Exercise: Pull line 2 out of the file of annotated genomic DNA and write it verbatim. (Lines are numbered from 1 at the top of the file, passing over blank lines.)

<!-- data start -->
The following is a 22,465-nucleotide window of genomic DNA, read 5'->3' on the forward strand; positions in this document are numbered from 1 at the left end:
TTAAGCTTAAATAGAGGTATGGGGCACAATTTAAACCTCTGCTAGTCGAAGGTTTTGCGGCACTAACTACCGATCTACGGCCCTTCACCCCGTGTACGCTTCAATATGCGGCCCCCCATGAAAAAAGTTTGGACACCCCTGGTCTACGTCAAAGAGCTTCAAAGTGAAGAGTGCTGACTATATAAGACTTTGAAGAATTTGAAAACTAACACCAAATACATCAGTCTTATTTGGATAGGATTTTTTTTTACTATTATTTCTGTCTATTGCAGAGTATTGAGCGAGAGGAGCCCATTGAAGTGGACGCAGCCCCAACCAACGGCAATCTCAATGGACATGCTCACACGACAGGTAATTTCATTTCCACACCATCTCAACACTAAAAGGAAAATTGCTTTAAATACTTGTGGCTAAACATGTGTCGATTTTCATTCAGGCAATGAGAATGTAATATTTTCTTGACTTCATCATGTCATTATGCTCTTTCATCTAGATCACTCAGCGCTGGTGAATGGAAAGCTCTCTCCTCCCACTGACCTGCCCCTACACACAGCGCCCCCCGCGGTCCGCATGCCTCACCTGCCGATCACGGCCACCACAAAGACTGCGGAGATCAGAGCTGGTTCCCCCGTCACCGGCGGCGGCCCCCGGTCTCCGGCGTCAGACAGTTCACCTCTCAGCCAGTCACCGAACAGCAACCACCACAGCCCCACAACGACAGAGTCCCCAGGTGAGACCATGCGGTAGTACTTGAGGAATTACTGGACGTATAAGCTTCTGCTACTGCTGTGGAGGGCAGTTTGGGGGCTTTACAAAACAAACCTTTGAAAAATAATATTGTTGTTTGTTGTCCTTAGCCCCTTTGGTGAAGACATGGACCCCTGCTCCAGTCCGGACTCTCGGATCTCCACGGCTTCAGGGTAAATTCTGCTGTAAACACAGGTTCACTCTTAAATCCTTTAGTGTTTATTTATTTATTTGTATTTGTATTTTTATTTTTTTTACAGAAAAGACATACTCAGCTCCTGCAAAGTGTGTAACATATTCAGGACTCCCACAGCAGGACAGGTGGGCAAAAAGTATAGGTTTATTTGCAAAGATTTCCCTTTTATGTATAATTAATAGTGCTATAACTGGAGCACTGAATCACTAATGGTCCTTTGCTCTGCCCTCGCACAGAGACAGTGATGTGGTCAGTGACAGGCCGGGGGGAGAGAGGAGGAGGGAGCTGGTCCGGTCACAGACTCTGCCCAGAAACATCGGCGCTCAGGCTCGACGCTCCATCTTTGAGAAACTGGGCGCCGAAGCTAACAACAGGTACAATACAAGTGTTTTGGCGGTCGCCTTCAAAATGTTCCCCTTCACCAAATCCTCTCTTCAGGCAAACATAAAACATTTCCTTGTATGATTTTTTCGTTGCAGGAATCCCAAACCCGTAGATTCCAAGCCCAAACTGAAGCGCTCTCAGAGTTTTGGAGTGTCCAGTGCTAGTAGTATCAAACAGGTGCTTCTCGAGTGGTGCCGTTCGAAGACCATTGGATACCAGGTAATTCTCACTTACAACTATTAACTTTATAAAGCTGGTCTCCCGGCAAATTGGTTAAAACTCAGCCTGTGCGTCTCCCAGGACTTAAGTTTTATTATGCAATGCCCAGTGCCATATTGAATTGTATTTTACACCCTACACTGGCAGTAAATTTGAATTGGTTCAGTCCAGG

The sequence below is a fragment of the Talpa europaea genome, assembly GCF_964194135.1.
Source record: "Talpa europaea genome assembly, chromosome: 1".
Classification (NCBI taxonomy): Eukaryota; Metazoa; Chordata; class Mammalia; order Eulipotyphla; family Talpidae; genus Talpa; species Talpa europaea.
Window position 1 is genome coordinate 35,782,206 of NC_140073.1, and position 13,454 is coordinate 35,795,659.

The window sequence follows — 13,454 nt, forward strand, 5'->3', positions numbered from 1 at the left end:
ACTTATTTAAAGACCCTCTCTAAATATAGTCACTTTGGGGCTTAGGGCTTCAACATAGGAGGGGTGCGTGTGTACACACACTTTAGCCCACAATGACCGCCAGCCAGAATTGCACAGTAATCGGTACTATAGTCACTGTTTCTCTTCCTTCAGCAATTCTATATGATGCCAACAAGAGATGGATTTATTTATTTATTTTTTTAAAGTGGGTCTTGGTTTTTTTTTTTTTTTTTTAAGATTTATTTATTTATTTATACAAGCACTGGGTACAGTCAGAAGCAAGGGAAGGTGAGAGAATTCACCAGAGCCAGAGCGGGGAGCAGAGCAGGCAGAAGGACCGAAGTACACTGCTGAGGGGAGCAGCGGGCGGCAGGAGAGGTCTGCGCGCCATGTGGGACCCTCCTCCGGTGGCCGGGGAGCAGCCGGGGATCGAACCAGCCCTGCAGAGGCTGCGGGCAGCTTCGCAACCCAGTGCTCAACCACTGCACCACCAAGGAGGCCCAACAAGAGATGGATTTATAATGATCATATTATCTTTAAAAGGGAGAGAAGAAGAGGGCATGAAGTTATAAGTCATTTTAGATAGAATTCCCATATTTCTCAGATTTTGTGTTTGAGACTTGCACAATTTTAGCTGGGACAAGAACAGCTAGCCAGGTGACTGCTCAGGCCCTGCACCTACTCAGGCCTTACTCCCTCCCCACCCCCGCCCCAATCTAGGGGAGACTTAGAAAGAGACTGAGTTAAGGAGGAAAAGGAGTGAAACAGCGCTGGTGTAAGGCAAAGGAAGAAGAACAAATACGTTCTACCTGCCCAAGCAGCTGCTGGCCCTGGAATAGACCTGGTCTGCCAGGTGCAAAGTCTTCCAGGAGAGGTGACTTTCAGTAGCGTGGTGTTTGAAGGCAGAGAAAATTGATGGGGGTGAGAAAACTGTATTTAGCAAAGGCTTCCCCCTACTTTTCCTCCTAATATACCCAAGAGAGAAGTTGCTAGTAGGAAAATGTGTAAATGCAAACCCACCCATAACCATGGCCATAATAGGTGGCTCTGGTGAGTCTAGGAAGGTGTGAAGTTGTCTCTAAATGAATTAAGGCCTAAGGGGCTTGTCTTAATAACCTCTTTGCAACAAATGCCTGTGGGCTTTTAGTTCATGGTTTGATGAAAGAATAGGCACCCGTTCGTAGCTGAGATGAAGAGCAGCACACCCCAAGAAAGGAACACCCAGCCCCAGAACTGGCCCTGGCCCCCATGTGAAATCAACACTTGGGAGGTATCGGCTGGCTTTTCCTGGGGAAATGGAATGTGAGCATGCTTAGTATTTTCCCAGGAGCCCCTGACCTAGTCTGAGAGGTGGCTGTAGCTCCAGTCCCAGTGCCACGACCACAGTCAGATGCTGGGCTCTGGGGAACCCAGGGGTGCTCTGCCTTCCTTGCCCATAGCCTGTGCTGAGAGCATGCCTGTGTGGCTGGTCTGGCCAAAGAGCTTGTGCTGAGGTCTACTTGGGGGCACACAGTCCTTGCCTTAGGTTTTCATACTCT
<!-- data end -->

TTAAGCTTAAATAGAGGTATGGGGCACAATTTAAACCTCTGCTAGTCGAAGGTTTTGCGGCACTAACTACCGATCTACGGCCCTTCACCCCGTGTACGCTTCAATATGCGGCCCCCCATGAAAAAAGTTTGGACACCCCTGGTCTACGTCAAAGAGCTTCAAAGTGAAGAGTGCTGACTATATAAGACTTTGAAGAATTTGAAAACTAACACCAAATACATCAGTCTTATTTGGATAGGATTTTTTTTTACTATTATTTCTGTCTATTGCAGAGTATTGAGCGAGAGGAGCCCATTGAAGTGGACGCAGCCCCAACCAACGGCAATCTCAATGGACATGCTCACACGACAGGTAATTTCATTTCCACACCATCTCAACACTAAAAGGAAAATTGCTTTAAATACTTGTGGCTAAACATGTGTCGATTTTCATTCAGGCAATGAGAATGTAATATTTTCTTGACTTCATCATGTCATTATGCTCTTTCATCTAGATCACTCAGCGCTGGTGAATGGAAAGCTCTCTCCTCCCACTGACCTGCCCCTACACACAGCGCCCCCCGCGGTCCGCATGCCTCACCTGCCGATCACGGCCACCACAAAGACTGCGGAGATCAGAGCTGGTTCCCCCGTCACCGGCGGCGGCCCCCGGTCTCCGGCGTCAGACAGTTCACCTCTCAGCCAGTCACCGAACAGCAACCACCACAGCCCCACAACGACAGAGTCCCCAGGTGAGACCATGCGGTAGTACTTGAGGAATTACTGGACGTATAAGCTTCTGCTACTGCTGTGGAGGGCAGTTTGGGGGCTTTACAAAACAAACCTTTGAAAAATAATATTGTTGTTTGTTGTCCTTAGCCCCTTTGGTGAAGACATGGACCCCTGCTCCAGTCCGGACTCTCGGATCTCCACGGCTTCAGGGTAAATTCTGCTGTAAACACAGGTTCACTCTTAAATCCTTTAGTGTTTATTTATTTATTTGTATTTGTATTTTTATTTTTTTTACAGAAAAGACATACTCAGCTCCTGCAAAGTGTGTAACATATTCAGGACTCCCACAGCAGGACAGGTGGGCAAAAAGTATAGGTTTATTTGCAAAGATTTCCCTTTTATGTATAATTAATAGTGCTATAACTGGAGCACTGAATCACTAATGGTCCTTTGCTCTGCCCTCGCACAGAGACAGTGATGTGGTCAGTGACAGGCCGGGGGGAGAGAGGAGGAGGGAGCTGGTCCGGTCACAGACTCTGCCCAGAAACATCGGCGCTCAGGCTCGACGCTCCATCTTTGAGAAACTGGGCGCCGAAGCTAACAACAGGTACAATACAAGTGTTTTGGCGGTCGCCTTCAAAATGTTCCCCTTCACCAAATCCTCTCTTCAGGCAAACATAAAACATTTCCTTGTATGATTTTTTCGTTGCAGGAATCCCAAACCCGTAGATTCCAAGCCCAAACTGAAGCGCTCTCAGAGTTTTGGAGTGTCCAGTGCTAGTAGTATCAAACAGGTGCTTCTCGAGTGGTGCCGTTCGAAGACCATTGGATACCAGGTAATTCTCACTTACAACTATTAACTTTATAAAGCTGGTCTCCCGGCAAATTGGTTAAAACTCAGCCTGTGCGTCTCCCAGGACTTAAGTTTTATTATGCAATGCCCAGTGCCATATTGAATTGTATTTTACACCCTACACTGGCAGTAAATTTGAATTGGTTCAGTCCAGG